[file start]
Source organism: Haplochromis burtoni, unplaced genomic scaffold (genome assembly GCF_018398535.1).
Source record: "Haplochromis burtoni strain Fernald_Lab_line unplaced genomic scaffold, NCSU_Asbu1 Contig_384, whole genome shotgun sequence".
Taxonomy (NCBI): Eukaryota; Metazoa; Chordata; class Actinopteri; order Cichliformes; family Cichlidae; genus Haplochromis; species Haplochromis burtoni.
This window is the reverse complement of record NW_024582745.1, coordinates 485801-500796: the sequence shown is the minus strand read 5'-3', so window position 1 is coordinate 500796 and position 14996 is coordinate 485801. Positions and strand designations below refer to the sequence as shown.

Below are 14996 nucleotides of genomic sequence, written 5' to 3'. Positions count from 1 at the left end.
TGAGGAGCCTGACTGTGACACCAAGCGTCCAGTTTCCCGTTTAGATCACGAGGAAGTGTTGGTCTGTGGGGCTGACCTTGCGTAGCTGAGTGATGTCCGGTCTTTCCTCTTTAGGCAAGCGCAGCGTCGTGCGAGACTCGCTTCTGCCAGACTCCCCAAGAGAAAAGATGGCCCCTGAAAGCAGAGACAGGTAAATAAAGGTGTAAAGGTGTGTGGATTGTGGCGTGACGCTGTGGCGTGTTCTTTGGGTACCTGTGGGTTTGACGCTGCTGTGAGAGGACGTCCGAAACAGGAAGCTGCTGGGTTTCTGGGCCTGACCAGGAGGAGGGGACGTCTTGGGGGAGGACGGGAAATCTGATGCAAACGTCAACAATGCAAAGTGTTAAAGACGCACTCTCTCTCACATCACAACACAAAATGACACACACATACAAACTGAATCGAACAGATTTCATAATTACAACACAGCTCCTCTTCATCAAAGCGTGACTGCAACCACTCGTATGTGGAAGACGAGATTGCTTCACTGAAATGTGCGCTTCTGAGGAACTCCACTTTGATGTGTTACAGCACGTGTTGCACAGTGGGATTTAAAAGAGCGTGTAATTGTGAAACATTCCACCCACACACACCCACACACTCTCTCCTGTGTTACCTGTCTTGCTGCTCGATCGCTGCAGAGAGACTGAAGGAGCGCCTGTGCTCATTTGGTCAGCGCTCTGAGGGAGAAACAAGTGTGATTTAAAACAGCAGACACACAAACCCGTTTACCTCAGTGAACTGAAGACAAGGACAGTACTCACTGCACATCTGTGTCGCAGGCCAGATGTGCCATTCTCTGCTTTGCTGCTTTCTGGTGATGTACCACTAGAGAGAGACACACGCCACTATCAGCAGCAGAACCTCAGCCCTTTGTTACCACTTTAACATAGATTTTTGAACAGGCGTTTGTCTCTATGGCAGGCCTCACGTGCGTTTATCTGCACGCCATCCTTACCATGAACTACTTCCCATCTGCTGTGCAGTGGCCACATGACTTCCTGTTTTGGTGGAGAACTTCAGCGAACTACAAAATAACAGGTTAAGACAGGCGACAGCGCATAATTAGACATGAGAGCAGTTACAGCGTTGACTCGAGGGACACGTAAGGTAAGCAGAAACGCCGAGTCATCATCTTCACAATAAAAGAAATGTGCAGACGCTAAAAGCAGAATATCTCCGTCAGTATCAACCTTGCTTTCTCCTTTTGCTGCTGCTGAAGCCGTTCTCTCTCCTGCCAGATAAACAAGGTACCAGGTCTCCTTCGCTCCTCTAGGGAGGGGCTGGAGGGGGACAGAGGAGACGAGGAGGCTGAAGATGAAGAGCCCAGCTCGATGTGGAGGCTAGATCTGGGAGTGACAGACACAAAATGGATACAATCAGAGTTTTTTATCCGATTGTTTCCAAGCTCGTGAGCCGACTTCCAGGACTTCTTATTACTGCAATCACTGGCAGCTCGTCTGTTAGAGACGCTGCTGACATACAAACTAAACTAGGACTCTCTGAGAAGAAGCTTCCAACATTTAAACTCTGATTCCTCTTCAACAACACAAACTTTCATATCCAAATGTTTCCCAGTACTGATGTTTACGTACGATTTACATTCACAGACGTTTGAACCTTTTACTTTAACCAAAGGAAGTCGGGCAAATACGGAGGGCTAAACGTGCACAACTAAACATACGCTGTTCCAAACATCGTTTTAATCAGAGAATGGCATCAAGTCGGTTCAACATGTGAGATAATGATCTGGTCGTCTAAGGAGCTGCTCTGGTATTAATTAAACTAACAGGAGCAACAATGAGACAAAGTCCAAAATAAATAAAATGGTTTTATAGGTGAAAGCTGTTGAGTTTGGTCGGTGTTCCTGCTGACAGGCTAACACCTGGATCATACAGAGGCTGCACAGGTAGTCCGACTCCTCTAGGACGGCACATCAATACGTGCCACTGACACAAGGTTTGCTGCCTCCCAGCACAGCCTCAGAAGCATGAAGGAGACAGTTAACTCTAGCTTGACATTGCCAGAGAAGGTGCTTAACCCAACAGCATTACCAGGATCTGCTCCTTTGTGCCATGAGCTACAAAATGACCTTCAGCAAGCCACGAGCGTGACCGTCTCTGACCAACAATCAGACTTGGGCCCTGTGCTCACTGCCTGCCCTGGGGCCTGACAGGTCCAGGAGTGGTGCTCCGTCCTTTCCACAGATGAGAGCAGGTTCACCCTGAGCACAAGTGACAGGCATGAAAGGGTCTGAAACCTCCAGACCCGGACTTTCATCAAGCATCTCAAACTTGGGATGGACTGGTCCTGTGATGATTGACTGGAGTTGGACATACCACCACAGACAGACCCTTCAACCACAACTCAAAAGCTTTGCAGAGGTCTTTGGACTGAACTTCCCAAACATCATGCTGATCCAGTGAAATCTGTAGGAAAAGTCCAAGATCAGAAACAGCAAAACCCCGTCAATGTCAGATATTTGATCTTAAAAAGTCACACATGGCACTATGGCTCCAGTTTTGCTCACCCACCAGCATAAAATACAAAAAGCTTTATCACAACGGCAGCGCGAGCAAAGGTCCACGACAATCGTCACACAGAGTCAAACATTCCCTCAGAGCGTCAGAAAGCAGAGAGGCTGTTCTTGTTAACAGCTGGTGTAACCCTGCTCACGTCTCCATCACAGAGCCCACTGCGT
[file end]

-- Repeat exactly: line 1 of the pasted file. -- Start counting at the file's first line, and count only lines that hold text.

Source organism: Haplochromis burtoni, unplaced genomic scaffold (genome assembly GCF_018398535.1).